I wrote a basic binary heap object in python 3, and was wondering how it can be improved to be cleaner and more pythonic.

import operator

class BinaryHeap:

    def __init__(self, _comp = operator.gt):
        self.heap = []
        self.comp = _comp
        # comparison operator used to order items in the heap
        # comp(a,b) should return true if a should be stored
        # above b in the heap
        # comp(self.heap[0], self.heap[n]) will be true for 
        # any n (when the heap is valid)

        # comp defaults to > which results in a maxheap

    def __str__(self):
        outStr = ""
        n = 0
        # put each layer of the stack on a different line
        while pow(2,n)-1 < len(self.heap):
            outStr += str( self.heap[pow(2,n)-1 :
                      min(pow(2,n+1)-1, len(self.heap))] ) + "\n"
            n += 1
        return outStr

    def size(self):
        return len(self.heap)

    # returns true if item at i1 should be above that at i2
    def compareAtIndices(self, i1,i2):
        return self.comp(self.heap[i1], self.heap[i2])

    # given a node's index, return the index of that node's first/second child
    # (which is on the left/right when displayed graphically)
    def leftChildIdx(self,i):
        return 2*i + 1
    def rightChildIdx(self,i):
        return 2*i + 2

    # given a node's index, return the index of that node's parent
    def parentIdx(self,i):
        return (i-1) // 2 # integer division to round down

    # add an item to the stack, sorting to restore validity
    def push(self, item):

    # remove and return top element, sorting to restore validity
    def pop(self):
        if len(self.heap) == 0:
        top = self.heap[0]
        if len(self.heap) > 1:
            self.heap[0] = self.heap.pop()
        return top

    # return the top element
    def peek(self):
        return self.heap[0]

    # move an item up, swaping it with its parent(s), to restore heap validity
    def upsort(self, i):
        if i <= 0:
        pIdx = self.parentIdx(i)
        if not self.compareAtIndices(pIdx, i):
            self.swap(pIdx, i)

    # move an item down, swaping it with its children, to restore heap validity
    def downsort(self, i):
        if i >= len(self.heap):
            # no node at this index in the heap

        lcIdx, rcIdx = self.leftChildIdx(i), self.rightChildIdx(i)
        if lcIdx >= len(self.heap):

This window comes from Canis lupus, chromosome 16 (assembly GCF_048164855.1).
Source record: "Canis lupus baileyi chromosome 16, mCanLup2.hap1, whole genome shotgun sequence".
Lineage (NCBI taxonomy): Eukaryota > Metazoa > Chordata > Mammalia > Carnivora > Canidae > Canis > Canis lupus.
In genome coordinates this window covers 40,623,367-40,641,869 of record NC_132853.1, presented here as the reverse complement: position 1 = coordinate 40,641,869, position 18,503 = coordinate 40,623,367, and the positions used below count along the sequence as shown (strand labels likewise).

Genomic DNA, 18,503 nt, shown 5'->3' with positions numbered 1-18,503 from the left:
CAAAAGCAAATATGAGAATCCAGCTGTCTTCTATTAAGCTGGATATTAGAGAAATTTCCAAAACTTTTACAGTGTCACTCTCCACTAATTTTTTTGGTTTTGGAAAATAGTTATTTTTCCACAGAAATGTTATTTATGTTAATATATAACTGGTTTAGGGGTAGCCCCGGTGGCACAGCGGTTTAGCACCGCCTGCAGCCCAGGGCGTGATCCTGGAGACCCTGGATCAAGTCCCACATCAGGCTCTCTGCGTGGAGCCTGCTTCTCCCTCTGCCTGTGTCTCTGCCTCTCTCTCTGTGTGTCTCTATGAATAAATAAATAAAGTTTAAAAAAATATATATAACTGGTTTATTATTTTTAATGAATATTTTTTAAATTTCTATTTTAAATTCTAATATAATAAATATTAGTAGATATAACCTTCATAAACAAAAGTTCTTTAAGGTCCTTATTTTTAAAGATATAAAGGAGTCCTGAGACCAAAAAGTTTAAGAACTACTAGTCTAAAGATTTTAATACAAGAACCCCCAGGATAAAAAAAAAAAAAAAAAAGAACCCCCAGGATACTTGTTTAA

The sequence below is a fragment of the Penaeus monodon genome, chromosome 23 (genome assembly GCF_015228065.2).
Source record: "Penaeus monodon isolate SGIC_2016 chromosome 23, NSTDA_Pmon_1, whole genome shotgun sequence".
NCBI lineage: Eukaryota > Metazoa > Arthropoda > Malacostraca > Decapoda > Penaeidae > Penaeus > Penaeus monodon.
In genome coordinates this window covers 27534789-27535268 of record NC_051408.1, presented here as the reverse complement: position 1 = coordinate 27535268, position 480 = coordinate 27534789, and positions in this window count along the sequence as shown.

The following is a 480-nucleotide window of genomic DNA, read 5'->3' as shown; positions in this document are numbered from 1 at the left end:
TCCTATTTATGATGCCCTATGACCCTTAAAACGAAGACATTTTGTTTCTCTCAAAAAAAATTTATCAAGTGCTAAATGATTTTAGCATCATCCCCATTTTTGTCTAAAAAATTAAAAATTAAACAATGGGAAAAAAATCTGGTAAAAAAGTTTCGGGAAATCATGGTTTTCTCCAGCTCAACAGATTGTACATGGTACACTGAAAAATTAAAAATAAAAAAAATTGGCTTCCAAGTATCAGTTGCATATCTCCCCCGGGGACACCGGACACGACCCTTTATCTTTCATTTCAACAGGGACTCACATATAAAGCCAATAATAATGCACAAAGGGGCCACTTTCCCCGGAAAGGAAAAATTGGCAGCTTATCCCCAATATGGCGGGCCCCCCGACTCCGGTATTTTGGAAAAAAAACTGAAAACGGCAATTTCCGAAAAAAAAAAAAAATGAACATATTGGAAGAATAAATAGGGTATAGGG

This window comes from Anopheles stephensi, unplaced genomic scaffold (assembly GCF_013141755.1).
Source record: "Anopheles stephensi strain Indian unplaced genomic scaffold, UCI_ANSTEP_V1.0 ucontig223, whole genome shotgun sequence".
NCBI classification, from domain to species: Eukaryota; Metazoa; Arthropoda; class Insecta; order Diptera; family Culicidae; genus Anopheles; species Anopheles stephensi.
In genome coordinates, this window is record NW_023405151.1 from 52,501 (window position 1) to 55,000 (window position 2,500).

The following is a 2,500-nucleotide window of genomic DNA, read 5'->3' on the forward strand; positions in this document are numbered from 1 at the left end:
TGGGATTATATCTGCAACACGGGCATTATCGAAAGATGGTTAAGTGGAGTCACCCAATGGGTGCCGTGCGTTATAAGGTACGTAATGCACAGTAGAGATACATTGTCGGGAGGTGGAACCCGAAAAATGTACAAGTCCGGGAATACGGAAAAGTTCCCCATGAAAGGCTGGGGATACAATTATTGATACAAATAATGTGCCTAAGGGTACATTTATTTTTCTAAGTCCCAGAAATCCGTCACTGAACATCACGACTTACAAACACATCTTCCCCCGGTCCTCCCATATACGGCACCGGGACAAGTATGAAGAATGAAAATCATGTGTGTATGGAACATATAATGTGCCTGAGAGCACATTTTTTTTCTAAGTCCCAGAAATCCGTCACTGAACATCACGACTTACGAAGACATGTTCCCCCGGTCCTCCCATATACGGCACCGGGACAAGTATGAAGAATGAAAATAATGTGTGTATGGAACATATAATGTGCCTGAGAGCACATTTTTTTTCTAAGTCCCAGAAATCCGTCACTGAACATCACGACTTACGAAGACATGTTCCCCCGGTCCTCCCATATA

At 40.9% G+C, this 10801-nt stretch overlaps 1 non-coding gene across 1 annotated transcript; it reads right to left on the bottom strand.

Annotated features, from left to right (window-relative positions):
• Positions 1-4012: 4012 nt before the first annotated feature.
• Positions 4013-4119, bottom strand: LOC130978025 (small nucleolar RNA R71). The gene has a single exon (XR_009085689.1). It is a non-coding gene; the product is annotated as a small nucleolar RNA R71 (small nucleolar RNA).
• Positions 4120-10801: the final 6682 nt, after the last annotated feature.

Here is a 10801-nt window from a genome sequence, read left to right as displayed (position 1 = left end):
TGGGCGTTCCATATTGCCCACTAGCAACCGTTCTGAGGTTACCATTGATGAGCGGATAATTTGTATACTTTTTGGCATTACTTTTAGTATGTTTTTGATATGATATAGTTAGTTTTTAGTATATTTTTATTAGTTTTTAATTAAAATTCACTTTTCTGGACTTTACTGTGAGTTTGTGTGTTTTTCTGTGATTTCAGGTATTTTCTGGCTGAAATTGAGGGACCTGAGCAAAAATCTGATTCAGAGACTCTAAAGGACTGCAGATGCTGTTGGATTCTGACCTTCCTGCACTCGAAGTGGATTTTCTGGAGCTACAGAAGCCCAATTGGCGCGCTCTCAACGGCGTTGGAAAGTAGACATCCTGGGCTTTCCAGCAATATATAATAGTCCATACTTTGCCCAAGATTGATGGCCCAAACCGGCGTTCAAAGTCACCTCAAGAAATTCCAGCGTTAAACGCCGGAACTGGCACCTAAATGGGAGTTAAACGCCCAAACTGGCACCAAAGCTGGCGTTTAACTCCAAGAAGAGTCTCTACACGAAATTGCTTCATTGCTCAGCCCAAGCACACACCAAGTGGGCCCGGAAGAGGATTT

# no left child for node at this index
            swapLeft = False
            swapLeft = self.compareAtIndices(lcIdx, i)

        if rcIdx >= len(self.heap):
            # no right child for node at this index
            swapRight = False
            swapRight = self.compareAtIndices(rcIdx, i)

        # if both children could be swapped with parent,
        # compare them to decide which to swap
        if swapLeft and swapRight:
            # if self.compareAtIndices(lcIdx, rcIdx):
            #     swapRight = False
            # else:
            #     swapLeft = False
            swapLeft = self.compareAtIndices(lcIdx, rcIdx)
            swapRight = not swapLeft

        # otherwise heap already valid
        if swapLeft or swapRight:
            self.swap(lcIdx if swapLeft else rcIdx, i)
            self.downsort(lcIdx if swapLeft else rcIdx)

    # swap elements at given indices
    def swap(self,i1,i2):
        self.heap[i1], self.heap[i2] = self.heap[i2], self.heap[i1]

The downsort method in particular feels messy (too many if statements), and I wasn't sure about naming of variables/methods.

  • 1
    \$\begingroup\$ to make it more pythonic use snake_case, __len__ instead of size, key function instead of comparator and def sort(key, reversed=False) instead of two methods upsort and downsort. \$\endgroup\$ Sep 28, 2017 at 20:59

1 Answer 1


Yes, the variable naming should be improved:

  • there is that lower_case_with_underscores style recommended for Python by PEP8
  • I would probably, at least, use index variable name in place of i. And, lcIdx and rcIdx better off as left_index and right_index

There are some other PEP8 code style violations - like the spacing around the operators and the use of blank lines between the methods.

Also, you should move the comments before and after the class methods into proper documentation strings.

As far as reducing the number of if statement blocks in downsort, see if you can, at least, apply the short if/else versions - for example, this:

if lcIdx >= len(self.heap):
    # no left child for node at this index
    swapLeft = False
    swapLeft = self.compareAtIndices(lcIdx, i)

can be rewritten as:

swap_left = self.compareAtIndices(left_index, i) if left_index < len(self.heap) else False

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